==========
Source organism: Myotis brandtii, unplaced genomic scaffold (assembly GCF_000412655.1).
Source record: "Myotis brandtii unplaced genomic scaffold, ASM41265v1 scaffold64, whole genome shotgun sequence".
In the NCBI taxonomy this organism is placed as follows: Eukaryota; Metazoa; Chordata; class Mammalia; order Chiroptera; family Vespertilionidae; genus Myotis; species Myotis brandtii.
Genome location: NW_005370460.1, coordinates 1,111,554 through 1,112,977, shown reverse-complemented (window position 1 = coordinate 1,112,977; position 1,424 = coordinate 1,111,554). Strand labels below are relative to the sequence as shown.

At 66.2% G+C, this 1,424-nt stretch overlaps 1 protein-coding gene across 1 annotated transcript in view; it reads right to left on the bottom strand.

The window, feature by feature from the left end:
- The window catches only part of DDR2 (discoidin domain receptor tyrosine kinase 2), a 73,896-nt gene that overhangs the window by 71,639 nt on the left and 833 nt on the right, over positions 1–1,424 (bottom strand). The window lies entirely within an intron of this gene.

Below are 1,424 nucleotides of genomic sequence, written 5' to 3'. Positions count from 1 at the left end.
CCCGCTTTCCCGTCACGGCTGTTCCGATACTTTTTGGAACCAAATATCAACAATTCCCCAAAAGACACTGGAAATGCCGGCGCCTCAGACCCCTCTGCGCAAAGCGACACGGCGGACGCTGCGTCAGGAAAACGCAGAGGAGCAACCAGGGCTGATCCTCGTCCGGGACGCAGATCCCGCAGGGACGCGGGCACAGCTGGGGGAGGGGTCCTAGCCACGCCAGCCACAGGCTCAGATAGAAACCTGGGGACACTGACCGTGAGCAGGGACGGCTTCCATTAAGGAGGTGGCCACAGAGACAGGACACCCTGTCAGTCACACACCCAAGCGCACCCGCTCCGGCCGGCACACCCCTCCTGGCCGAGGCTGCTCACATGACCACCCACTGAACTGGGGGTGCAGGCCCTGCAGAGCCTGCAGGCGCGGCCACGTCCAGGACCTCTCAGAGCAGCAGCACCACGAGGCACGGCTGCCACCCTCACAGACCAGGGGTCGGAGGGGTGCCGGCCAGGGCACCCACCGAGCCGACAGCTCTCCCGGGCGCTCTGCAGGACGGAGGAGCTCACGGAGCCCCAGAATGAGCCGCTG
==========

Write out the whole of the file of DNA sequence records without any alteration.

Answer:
Source organism: Myotis brandtii, unplaced genomic scaffold (assembly GCF_000412655.1).
Source record: "Myotis brandtii unplaced genomic scaffold, ASM41265v1 scaffold64, whole genome shotgun sequence".
In the NCBI taxonomy this organism is placed as follows: Eukaryota; Metazoa; Chordata; class Mammalia; order Chiroptera; family Vespertilionidae; genus Myotis; species Myotis brandtii.
Genome location: NW_005370460.1, coordinates 1,111,554 through 1,112,977, shown reverse-complemented (window position 1 = coordinate 1,112,977; position 1,424 = coordinate 1,111,554). Strand labels below are relative to the sequence as shown.

At 66.2% G+C, this 1,424-nt stretch overlaps 1 protein-coding gene across 1 annotated transcript in view; it reads right to left on the bottom strand.

The window, feature by feature from the left end:
- The window catches only part of DDR2 (discoidin domain receptor tyrosine kinase 2), a 73,896-nt gene that overhangs the window by 71,639 nt on the left and 833 nt on the right, over positions 1–1,424 (bottom strand). The window lies entirely within an intron of this gene.

Below are 1,424 nucleotides of genomic sequence, written 5' to 3'. Positions count from 1 at the left end.
CCCGCTTTCCCGTCACGGCTGTTCCGATACTTTTTGGAACCAAATATCAACAATTCCCCAAAAGACACTGGAAATGCCGGCGCCTCAGACCCCTCTGCGCAAAGCGACACGGCGGACGCTGCGTCAGGAAAACGCAGAGGAGCAACCAGGGCTGATCCTCGTCCGGGACGCAGATCCCGCAGGGACGCGGGCACAGCTGGGGGAGGGGTCCTAGCCACGCCAGCCACAGGCTCAGATAGAAACCTGGGGACACTGACCGTGAGCAGGGACGGCTTCCATTAAGGAGGTGGCCACAGAGACAGGACACCCTGTCAGTCACACACCCAAGCGCACCCGCTCCGGCCGGCACACCCCTCCTGGCCGAGGCTGCTCACATGACCACCCACTGAACTGGGGGTGCAGGCCCTGCAGAGCCTGCAGGCGCGGCCACGTCCAGGACCTCTCAGAGCAGCAGCACCACGAGGCACGGCTGCCACCCTCACAGACCAGGGGTCGGAGGGGTGCCGGCCAGGGCACCCACCGAGCCGACAGCTCTCCCGGGCGCTCTGCAGGACGGAGGAGCTCACGGAGCCCCAGAATGAGCCGCTG